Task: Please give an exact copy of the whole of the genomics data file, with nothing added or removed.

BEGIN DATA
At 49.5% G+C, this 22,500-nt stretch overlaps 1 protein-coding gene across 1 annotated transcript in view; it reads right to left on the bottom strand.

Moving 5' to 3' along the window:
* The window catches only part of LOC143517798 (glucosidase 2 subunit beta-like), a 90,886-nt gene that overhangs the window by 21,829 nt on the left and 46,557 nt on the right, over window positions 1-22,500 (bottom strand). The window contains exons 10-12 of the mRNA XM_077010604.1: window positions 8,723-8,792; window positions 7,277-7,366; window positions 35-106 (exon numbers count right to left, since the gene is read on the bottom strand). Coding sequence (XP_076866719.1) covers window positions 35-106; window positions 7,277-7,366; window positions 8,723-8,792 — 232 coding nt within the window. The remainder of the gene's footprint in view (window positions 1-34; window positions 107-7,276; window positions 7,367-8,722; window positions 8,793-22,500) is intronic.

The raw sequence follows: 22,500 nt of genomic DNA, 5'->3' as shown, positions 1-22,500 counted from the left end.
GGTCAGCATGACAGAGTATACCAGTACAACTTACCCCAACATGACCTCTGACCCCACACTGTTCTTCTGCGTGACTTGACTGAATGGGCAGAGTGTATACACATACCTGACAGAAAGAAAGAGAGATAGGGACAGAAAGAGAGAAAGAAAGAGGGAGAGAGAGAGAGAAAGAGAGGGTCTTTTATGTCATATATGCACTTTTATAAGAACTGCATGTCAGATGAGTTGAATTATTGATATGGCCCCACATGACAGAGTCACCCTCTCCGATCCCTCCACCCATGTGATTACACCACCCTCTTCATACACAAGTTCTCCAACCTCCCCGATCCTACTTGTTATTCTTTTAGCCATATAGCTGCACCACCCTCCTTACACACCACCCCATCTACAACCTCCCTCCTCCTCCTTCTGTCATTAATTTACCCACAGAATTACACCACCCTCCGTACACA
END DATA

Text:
At 49.5% G+C, this 22,500-nt stretch overlaps 1 protein-coding gene across 1 annotated transcript in view; it reads right to left on the bottom strand.

Moving 5' to 3' along the window:
* The window catches only part of LOC143517798 (glucosidase 2 subunit beta-like), a 90,886-nt gene that overhangs the window by 21,829 nt on the left and 46,557 nt on the right, over window positions 1-22,500 (bottom strand). The window contains exons 10-12 of the mRNA XM_077010604.1: window positions 8,723-8,792; window positions 7,277-7,366; window positions 35-106 (exon numbers count right to left, since the gene is read on the bottom strand). Coding sequence (XP_076866719.1) covers window positions 35-106; window positions 7,277-7,366; window positions 8,723-8,792 — 232 coding nt within the window. The remainder of the gene's footprint in view (window positions 1-34; window positions 107-7,276; window positions 7,367-8,722; window positions 8,793-22,500) is intronic.

The raw sequence follows: 22,500 nt of genomic DNA, 5'->3' as shown, positions 1-22,500 counted from the left end.
GGTCAGCATGACAGAGTATACCAGTACAACTTACCCCAACATGACCTCTGACCCCACACTGTTCTTCTGCGTGACTTGACTGAATGGGCAGAGTGTATACACATACCTGACAGAAAGAAAGAGAGATAGGGACAGAAAGAGAGAAAGAAAGAGGGAGAGAGAGAGAGAAAGAGAGGGTCTTTTATGTCATATATGCACTTTTATAAGAACTGCATGTCAGATGAGTTGAATTATTGATATGGCCCCACATGACAGAGTCACCCTCTCCGATCCCTCCACCCATGTGATTACACCACCCTCTTCATACACAAGTTCTCCAACCTCCCCGATCCTACTTGTTATTCTTTTAGCCATATAGCTGCACCACCCTCCTTACACACCACCCCATCTACAACCTCCCTCCTCCTCCTTCTGTCATTAATTTACCCACAGAATTACACCACCCTCCGTACACA